Who to Trust?
Among the three broad categories of outsourcing considerations—cost, supply chain, and trust—trust is arguably the most important. Trust can be the savior when a chain breaks down. Trust will keep both parties adjusting the business model to ensure cost-benefits on both sides of the relationship. And trust, most significantly, may be the last defense when it comes to protecting intellectual property (IP).
The MET Overseas Study Tour Committee noted in its 2005 report on China's role in the global supply chain that examples of counterfeiting “business-to-business items such as valves” had been observed in the country. Although the report said that China's “legal system now has the desire to enforce international IP laws,” it still suggested that companies guard their IP by distributing “parts supply between different suppliers and commercially sensitive parts as late as possible in the supply chain. This means that no single supplier can counterfeit the product.”5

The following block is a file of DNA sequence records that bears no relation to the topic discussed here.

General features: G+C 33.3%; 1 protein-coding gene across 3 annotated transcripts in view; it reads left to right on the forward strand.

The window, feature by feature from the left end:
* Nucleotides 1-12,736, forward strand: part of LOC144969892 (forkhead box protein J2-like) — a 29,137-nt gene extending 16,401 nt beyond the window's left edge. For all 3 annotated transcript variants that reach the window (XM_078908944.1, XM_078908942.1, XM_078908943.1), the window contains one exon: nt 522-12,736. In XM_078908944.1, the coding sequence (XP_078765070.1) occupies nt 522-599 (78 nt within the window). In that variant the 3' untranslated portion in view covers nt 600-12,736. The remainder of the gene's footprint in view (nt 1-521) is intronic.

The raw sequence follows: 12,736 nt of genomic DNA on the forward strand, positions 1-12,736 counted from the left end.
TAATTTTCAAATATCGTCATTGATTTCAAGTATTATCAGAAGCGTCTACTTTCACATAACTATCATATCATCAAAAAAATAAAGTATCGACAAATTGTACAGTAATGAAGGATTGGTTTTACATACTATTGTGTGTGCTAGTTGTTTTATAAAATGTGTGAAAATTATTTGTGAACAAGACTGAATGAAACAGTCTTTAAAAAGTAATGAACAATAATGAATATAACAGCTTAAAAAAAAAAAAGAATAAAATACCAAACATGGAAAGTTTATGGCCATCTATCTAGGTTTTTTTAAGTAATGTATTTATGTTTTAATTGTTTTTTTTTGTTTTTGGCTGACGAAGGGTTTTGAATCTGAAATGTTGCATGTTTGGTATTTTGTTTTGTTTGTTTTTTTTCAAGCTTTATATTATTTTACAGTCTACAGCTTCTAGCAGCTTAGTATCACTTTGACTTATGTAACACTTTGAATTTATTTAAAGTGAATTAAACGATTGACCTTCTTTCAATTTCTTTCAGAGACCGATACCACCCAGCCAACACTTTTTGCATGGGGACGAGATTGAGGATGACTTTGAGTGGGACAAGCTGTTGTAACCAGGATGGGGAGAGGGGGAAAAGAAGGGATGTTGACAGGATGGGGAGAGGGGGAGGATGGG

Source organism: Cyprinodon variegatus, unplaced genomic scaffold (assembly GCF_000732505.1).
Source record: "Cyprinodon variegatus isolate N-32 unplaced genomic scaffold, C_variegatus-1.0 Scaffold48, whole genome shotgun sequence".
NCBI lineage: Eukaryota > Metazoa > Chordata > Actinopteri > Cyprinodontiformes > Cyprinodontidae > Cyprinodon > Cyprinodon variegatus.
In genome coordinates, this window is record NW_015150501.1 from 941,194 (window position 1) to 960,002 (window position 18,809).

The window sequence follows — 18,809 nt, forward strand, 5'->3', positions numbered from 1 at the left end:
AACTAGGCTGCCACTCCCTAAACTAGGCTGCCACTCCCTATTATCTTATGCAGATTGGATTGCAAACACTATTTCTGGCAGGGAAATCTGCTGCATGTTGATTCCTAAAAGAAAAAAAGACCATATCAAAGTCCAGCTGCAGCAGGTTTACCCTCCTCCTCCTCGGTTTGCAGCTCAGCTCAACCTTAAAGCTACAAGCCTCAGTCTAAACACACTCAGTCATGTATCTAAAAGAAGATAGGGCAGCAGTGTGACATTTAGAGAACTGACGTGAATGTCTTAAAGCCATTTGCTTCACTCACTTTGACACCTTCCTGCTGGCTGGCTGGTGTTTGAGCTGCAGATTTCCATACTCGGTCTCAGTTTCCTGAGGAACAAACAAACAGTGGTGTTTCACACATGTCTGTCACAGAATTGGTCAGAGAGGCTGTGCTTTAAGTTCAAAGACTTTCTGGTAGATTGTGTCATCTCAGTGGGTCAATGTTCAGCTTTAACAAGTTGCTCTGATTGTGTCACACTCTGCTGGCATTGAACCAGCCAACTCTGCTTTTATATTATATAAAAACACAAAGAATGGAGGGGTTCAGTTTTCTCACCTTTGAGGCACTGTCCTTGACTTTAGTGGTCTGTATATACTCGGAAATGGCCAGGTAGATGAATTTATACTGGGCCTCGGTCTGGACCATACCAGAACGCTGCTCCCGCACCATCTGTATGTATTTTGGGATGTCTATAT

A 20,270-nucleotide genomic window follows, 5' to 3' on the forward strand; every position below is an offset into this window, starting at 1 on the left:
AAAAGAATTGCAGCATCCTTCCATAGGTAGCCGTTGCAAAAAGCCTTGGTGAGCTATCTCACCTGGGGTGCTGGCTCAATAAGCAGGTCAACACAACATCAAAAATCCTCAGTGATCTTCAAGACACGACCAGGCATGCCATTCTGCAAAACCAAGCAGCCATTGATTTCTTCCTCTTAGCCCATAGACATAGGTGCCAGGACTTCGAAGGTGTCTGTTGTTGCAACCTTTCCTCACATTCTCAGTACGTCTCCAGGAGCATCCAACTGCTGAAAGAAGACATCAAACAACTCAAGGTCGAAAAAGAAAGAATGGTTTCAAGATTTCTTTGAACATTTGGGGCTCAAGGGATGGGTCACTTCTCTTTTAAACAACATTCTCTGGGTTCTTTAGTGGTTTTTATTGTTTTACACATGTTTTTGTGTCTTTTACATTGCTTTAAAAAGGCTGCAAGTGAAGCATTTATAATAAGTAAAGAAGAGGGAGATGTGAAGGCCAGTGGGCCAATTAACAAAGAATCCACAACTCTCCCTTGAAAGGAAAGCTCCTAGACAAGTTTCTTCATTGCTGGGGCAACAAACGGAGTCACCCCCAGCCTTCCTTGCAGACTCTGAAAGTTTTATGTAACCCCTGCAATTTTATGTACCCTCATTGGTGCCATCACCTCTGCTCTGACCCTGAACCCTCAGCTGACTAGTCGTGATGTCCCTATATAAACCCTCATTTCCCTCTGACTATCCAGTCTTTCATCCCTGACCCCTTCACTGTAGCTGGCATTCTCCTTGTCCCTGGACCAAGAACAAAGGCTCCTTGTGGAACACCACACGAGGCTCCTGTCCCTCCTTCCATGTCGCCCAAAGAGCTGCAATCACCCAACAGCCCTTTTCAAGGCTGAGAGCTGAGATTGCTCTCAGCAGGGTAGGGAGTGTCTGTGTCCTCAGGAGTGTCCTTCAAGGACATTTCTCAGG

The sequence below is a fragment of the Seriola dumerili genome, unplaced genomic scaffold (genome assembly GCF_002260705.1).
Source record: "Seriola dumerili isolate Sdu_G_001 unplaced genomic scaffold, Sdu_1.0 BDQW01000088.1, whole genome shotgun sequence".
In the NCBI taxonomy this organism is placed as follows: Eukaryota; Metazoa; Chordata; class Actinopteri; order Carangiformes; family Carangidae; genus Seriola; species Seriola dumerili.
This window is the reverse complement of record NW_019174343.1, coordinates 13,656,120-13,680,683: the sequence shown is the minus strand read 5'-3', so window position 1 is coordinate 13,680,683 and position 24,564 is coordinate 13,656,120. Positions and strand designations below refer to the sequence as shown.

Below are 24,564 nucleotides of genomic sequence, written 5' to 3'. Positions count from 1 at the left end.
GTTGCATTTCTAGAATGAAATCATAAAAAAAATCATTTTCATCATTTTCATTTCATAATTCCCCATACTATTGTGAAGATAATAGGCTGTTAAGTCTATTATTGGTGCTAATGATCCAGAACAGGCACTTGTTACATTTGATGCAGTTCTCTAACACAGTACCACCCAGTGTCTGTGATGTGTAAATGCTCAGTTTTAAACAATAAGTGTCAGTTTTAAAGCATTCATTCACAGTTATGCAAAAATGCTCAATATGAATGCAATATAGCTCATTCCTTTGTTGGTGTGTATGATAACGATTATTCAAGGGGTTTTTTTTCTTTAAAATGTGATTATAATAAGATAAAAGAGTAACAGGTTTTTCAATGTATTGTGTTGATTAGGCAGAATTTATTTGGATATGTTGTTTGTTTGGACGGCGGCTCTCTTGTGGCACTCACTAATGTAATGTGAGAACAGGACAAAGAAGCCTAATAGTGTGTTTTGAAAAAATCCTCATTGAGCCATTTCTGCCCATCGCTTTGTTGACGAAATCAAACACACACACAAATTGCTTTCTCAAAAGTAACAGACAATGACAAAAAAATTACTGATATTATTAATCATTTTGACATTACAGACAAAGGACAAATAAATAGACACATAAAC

As you seek to retain and improve the core technology that provides your company with a true advantage in the marketplace, you may not want to go through the trouble of creating a production and supply chain that prevents suppliers from counterfeiting your product. Your contract manufacturer should be a trusted partner that will assist you with IP protection, overall product cost improvement, and delivery flexibility. It should also provide recommendations for product enhancement and design for manufacturability on future product generations. To operate at such a level, the relationship cannot be fettered by trust issues.
The trust umbrella also encompasses the need for a contract manufacturer to be up-to-date on all necessary certifications and regulations as mandated by FDA. This matters particularly for devices with a high concentration of electronics that need to be built in accordance with 21 CFR Part 820, which provides guidelines for a contract manufacturer to set policies, operating procedures, and best practices. It is possible that international contract manufacturers that are not regulated by FDA may not comply with these guidelines.